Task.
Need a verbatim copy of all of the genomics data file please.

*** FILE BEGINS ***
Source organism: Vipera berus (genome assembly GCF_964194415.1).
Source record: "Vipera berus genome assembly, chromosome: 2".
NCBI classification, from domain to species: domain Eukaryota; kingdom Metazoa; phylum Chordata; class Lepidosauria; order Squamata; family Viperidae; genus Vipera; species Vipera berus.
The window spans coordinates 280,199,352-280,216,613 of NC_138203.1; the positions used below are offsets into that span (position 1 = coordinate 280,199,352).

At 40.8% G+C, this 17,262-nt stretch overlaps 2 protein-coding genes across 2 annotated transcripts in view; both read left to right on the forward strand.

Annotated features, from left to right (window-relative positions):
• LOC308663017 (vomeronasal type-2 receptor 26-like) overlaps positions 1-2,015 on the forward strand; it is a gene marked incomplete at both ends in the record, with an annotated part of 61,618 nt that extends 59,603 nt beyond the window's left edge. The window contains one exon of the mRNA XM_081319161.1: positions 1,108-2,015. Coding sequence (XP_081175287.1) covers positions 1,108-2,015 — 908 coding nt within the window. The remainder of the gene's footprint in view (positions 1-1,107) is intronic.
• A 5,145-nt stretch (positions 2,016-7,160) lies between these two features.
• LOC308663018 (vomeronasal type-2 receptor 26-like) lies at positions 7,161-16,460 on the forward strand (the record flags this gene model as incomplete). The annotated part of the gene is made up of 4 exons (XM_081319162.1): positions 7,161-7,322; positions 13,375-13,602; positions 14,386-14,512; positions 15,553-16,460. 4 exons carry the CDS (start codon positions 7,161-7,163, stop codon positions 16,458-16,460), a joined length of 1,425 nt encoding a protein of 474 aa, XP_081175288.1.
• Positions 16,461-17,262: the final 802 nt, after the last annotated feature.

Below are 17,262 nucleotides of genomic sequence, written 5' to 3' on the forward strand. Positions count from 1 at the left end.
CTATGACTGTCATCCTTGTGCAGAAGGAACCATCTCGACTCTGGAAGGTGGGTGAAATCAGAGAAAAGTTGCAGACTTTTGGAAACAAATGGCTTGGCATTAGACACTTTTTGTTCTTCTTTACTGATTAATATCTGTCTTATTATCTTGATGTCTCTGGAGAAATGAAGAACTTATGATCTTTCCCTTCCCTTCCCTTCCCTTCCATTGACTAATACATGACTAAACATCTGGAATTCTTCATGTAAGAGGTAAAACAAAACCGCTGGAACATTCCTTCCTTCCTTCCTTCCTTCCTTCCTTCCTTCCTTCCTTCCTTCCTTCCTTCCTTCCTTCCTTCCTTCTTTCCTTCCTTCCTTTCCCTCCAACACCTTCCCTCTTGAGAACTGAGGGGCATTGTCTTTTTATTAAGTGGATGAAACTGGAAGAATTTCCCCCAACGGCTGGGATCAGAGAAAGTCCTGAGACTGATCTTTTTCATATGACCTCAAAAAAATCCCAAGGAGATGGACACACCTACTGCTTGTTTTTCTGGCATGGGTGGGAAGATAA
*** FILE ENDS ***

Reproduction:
Source organism: Vipera berus (genome assembly GCF_964194415.1).
Source record: "Vipera berus genome assembly, chromosome: 2".
NCBI classification, from domain to species: domain Eukaryota; kingdom Metazoa; phylum Chordata; class Lepidosauria; order Squamata; family Viperidae; genus Vipera; species Vipera berus.
The window spans coordinates 280,199,352-280,216,613 of NC_138203.1; the positions used below are offsets into that span (position 1 = coordinate 280,199,352).

At 40.8% G+C, this 17,262-nt stretch overlaps 2 protein-coding genes across 2 annotated transcripts in view; both read left to right on the forward strand.

Annotated features, from left to right (window-relative positions):
• LOC308663017 (vomeronasal type-2 receptor 26-like) overlaps positions 1-2,015 on the forward strand; it is a gene marked incomplete at both ends in the record, with an annotated part of 61,618 nt that extends 59,603 nt beyond the window's left edge. The window contains one exon of the mRNA XM_081319161.1: positions 1,108-2,015. Coding sequence (XP_081175287.1) covers positions 1,108-2,015 — 908 coding nt within the window. The remainder of the gene's footprint in view (positions 1-1,107) is intronic.
• A 5,145-nt stretch (positions 2,016-7,160) lies between these two features.
• LOC308663018 (vomeronasal type-2 receptor 26-like) lies at positions 7,161-16,460 on the forward strand (the record flags this gene model as incomplete). The annotated part of the gene is made up of 4 exons (XM_081319162.1): positions 7,161-7,322; positions 13,375-13,602; positions 14,386-14,512; positions 15,553-16,460. 4 exons carry the CDS (start codon positions 7,161-7,163, stop codon positions 16,458-16,460), a joined length of 1,425 nt encoding a protein of 474 aa, XP_081175288.1.
• Positions 16,461-17,262: the final 802 nt, after the last annotated feature.

Below are 17,262 nucleotides of genomic sequence, written 5' to 3' on the forward strand. Positions count from 1 at the left end.
CTATGACTGTCATCCTTGTGCAGAAGGAACCATCTCGACTCTGGAAGGTGGGTGAAATCAGAGAAAAGTTGCAGACTTTTGGAAACAAATGGCTTGGCATTAGACACTTTTTGTTCTTCTTTACTGATTAATATCTGTCTTATTATCTTGATGTCTCTGGAGAAATGAAGAACTTATGATCTTTCCCTTCCCTTCCCTTCCCTTCCATTGACTAATACATGACTAAACATCTGGAATTCTTCATGTAAGAGGTAAAACAAAACCGCTGGAACATTCCTTCCTTCCTTCCTTCCTTCCTTCCTTCCTTCCTTCCTTCCTTCCTTCCTTCCTTCCTTCCTTCCTTCTTTCCTTCCTTCCTTTCCCTCCAACACCTTCCCTCTTGAGAACTGAGGGGCATTGTCTTTTTATTAAGTGGATGAAACTGGAAGAATTTCCCCCAACGGCTGGGATCAGAGAAAGTCCTGAGACTGATCTTTTTCATATGACCTCAAAAAAATCCCAAGGAGATGGACACACCTACTGCTTGTTTTTCTGGCATGGGTGGGAAGATAA